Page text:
The wonder of Leicester City. I am fervently among those who hope they will win the Premiership but what does it all mean, how is it happening, what is the ultimate significance of this Jack The Giantkiller story?
On the highly positive side, it has to be stressed that Leicester have surpassed themselves, that they have reinvigorated a Premiership in which a handful of super wealthy clubs had long had things to themselves. Who could ever have anticipated that while Leicester soared into their impressive lead, mighty Chelsea with all the Abramovich billions behind them, would sink so low down the table?
But it must surely be conceded that Leicester’s glorious achievements however splendid in themselves cast a very cold light on the Premiership itself. A salient fact which was well and truly rubbed in when Leicester went to Manchester and humiliated City 3-1. City, who have spent millions like water, who whatever the cost of Kompany’s absence from defence, can boast a profusion of expensive stars.
Arsenal? They have a notional chance of overhauling Leicester to secure a Premiership which has eluded them for so long, but this is not an all conquering Gunners side such as we have seen in the past. Thrashed in Munich 5-1 by Bayern in the Champions Cup, torpedoed 4-0 at Southampton, recently marooned in a sequence of non-scoring matches before coming at last to life in Bournemouth.
As for Manchester United, though there have been recent belated signs of recovery, this has been under their Dutch manager head coach or whatever one now has to call them a still worse season than under his unhappy predecessor, David Moyes.
Louis Van Gaal, with Jose Mourinho now snapping at his heels, insists unconvincingly that recent improvement is down to him, where Wayne Rooney suggests that it is the players themselves who have turned to a more adventurous, far less carefully cautious, style of play.
So to a certain extent I feel that Leicester’s success, however heartening and impressive, has to an extent been by default.
Despite the colossal sums of money engendered by the Premier League – among whom Leicester have been such admirably economical and successful spenders – the Premiership overall has been a dismally mediocre affair, evidenced not only by Leicester’s prowess but by the dismal results in the European Champions Cup.
You might see the prolific Jamie Vardy as the very emblem of Leicester’s triumphs, as well as a symbol of hope for players who may seem to have fallen by the wayside.
In an age when clubs are snapping up players as young as 10 or 12, Vardy proves gloriously that even today a refulgent star can rise from the depths. His local club Sheffield Wednesday turned him down in virtual boyhood, seemingly because they thought him too small, an all too recurrent motif in English football history.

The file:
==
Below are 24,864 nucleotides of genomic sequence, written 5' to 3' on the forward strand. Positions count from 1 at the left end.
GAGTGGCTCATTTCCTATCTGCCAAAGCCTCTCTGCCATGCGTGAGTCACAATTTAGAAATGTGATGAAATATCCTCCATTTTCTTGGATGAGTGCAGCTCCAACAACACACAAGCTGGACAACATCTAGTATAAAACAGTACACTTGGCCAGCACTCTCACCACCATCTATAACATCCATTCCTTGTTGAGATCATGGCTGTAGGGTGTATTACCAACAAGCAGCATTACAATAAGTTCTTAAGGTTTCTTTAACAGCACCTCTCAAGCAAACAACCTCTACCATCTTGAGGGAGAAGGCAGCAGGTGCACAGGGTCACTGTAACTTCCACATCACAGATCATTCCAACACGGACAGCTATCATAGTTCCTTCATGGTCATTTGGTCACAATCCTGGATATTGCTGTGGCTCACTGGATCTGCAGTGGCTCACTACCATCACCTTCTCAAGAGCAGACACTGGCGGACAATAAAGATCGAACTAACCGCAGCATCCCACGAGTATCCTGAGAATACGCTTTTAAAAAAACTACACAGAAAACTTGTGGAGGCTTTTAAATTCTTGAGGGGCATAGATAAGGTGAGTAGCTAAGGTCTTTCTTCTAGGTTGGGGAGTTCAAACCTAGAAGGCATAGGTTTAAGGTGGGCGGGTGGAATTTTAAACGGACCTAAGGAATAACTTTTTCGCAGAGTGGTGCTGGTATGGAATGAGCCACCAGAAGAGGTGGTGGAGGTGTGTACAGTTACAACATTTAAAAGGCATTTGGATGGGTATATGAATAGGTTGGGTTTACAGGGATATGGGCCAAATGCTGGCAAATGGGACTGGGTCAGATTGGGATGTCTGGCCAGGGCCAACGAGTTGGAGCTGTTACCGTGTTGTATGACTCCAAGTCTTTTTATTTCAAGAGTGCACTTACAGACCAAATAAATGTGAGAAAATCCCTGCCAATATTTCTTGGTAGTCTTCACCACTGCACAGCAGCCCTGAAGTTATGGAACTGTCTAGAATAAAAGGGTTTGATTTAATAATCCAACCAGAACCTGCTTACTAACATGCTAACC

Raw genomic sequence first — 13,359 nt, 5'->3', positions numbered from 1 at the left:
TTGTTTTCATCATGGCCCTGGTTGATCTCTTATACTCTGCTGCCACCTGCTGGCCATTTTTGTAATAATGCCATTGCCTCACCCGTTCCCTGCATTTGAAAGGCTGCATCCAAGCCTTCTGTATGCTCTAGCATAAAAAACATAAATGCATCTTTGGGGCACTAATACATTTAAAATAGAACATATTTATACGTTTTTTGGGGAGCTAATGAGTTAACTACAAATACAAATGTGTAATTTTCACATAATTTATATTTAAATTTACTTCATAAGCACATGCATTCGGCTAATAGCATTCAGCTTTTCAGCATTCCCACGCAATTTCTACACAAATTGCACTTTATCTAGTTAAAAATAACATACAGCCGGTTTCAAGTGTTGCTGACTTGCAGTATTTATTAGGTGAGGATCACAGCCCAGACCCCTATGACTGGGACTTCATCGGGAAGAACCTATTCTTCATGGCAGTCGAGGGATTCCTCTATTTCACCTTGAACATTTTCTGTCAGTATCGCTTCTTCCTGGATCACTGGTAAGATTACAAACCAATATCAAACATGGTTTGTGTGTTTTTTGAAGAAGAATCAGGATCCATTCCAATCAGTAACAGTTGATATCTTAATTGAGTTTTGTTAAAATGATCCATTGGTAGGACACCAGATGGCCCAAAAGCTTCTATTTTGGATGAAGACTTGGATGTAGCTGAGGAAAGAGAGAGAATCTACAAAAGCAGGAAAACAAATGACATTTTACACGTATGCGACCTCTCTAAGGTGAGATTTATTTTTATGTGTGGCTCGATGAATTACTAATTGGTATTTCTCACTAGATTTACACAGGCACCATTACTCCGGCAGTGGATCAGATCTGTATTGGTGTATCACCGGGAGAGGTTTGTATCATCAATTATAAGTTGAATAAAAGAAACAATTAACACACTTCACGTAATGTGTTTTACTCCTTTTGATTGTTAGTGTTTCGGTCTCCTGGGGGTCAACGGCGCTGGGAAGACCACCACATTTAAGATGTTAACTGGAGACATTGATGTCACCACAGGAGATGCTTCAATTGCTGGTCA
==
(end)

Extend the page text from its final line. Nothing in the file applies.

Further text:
He then as we know made his way painfully – literally, when called to do back breaking work in a factory – through non-League obscurity – Stockbridge Park Steels, Halifax Town, Fleetwood whom he galvanised with his goals – till Leicester took him on.
Now his astonishing pace, his sheer initiative, his deadly finishing, has made him surely the most effective attacker in the Premiership. There is even talk, alas, of an American company making a film of his career, written by someone called Adrian Butchart, responsible nine years ago for two dismal features each called Goal.
Here I confess an interest, having written and helped to edit the official 1966 World Cup film Goal! Which enjoyed a generous response. Butchart even claims to have One Direction singer Louis Tomlinson to play Vardy.
It wouldn’t work. Such football films never do. There is no way to simulate the remarkable feats of Vardy on the field.
Off the field there is scant indication that his life would be sufficiently dramatic. If a film is to be made it should surely be a documentary in which his electric goals would be the centrepiece and those who figured in his career from first to last could be interviewed.
Meanwhile, colossal credit to Leicester and their scouts for the players they’ve recruited. Steve Walsh very much to the fore; he brought in Vardy, the elegantly incisive Riyad Mahrez and the dynamic N’Golo Kante.
Meanwhile, Claudio Ranieri has instilled a shrewdly relaxed training system with no excessive emphasis on tactics. “They so need to be relaxed and not harassed,” says the Italian.
He says he always tells his players to find the fire within themselves and has surely succeeded in a way which makes his previous disastrous spell in charge of the Greek international team a dismal memory.
Leicester have just lost one of their talented scouts, Ben Wrigglesworth, to Arsenal but under Steve Walsh the scouting systems looks secure. Mahrez has been patiently encouraged and improved until he is now, with Vardy, the exciting cutting edge of the dashing attack.
To bring Robert Huth, twice scorer at the Etihad, from Stoke was a coup. Christian Fuchs, the Austrian international defender, another.
Meanwhile, the “giants” of the Premiership stand shamed.